Ever since the Indian government banned regulated entities including banks from dealing with businesses or individuals in anything related to cryptocurrencies, the Indian crypto industry took a hit. India has been dead silent about cryptocurrencies ever since.
Last month, the governor of the Reserve Bank of India, Shaktikanta Das, stated that the institution for entities regulated by RBI views no possibility of allowing private digital currencies to operate in the country. India’s hostile reception towards cryptocurrency was confirmed by the existence of the bill dubbed “Banning of Cryptocurrency & Regulation of official digital Currencies.”
Just like China, India has completely shifted its focus on blockchain technology and how it can benefit the nation.
Kerala – a blockchain hub
A report from the local media outlet The Economic Times state that the south Indian state of Kerela is exploring the various use cases of blockchain technology to benefit various sectors including finance. The state plans to enhance the existing financial system alongside creating blockchain professionals.
The government is also trying to implement blockchain technology in several pilot programs, such as for land records, workforce management, organic food traceability, and immunization. Shri. M. Sivasankar, the state’s electronics and information technology secretary, said:
“We are looking for intelligent use of blockchain in specific domains in the next five years so that its applications can be sustained. Companies that produce solutions based on the technology can sell it as products or services.”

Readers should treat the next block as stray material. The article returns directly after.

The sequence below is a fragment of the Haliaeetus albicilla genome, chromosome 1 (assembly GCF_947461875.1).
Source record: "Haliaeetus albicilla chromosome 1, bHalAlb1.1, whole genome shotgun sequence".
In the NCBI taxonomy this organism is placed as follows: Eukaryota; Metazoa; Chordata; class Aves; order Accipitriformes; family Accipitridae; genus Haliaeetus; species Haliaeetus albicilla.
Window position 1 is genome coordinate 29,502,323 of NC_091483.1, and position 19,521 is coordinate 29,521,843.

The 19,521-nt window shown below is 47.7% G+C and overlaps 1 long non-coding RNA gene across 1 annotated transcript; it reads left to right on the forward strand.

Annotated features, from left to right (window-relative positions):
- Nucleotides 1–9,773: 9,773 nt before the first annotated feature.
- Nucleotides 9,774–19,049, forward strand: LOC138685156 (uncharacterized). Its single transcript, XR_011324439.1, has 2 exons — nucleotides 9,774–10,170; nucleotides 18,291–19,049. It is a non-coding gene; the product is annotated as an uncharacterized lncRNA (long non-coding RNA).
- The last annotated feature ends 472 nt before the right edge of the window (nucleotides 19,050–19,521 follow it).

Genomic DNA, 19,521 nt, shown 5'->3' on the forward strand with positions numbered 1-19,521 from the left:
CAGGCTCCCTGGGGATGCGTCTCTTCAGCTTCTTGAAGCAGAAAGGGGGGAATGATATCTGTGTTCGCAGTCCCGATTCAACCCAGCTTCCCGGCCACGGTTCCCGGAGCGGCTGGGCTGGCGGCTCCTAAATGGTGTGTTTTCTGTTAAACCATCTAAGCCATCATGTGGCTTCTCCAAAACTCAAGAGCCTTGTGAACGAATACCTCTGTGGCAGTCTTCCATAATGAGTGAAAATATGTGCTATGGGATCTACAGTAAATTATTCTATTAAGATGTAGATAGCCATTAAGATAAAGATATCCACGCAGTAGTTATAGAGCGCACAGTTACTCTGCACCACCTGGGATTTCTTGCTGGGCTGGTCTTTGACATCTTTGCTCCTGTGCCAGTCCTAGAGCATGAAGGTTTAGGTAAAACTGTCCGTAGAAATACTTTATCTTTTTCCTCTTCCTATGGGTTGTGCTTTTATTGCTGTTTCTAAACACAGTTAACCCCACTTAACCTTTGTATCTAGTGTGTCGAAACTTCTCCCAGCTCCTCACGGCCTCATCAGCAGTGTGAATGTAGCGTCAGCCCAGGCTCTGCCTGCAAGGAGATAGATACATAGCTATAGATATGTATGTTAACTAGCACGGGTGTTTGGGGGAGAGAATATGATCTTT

Sivasankar stressed on the fact that the technology can heavily benefit the state’s financial sector, which comprises several banks, chit fund companies, microfinance lenders, remittance service providers, and other organizations. He explained:
“Since there is a huge financial market, we can provide the blockchain provider access to the market so that they can develop new concepts and models … The state’s strength in blockchain will be an incentive to attract the right companies that will trigger the ecosystem.”
According to Sivasankar, Kerala is becoming a talent hub for blockchain experts. The secretary recently said that the state plans to train 20,000 people in blockchain development over the next two years. He continued:
“Around 2,000 of them have gone for the next level in the blockchain developer program and 800 have graduated.”
This isn’t the first time the regulators were implementing the use of blockchain technologies in India. Previously, Uttar Pradesh (UP), the most populated state of India, also tested a blockchain-powered solar energy trading platform with tech assistance from Australian blockchain startup Power Ledger and India Smart Grid Forum (ISGF), a public-private partnership initiative of India’s Ministry of Power for accelerated development of smart grid technologies.
In so many ways, India’s stance towards cryptocurrency and blockchain technology have been largely been compared to China’s unfavorable stand on the same. The ban of cryptocurrency in India in April 2018 played a significant role in the dip of Bitcoin prices globally.
Reports have also revealed the possibility of India launching a central bank-issued digital currency like it’s neighbour. However, it was too early to speculate on the issue since the technology to introduce the central currency was not yet in place.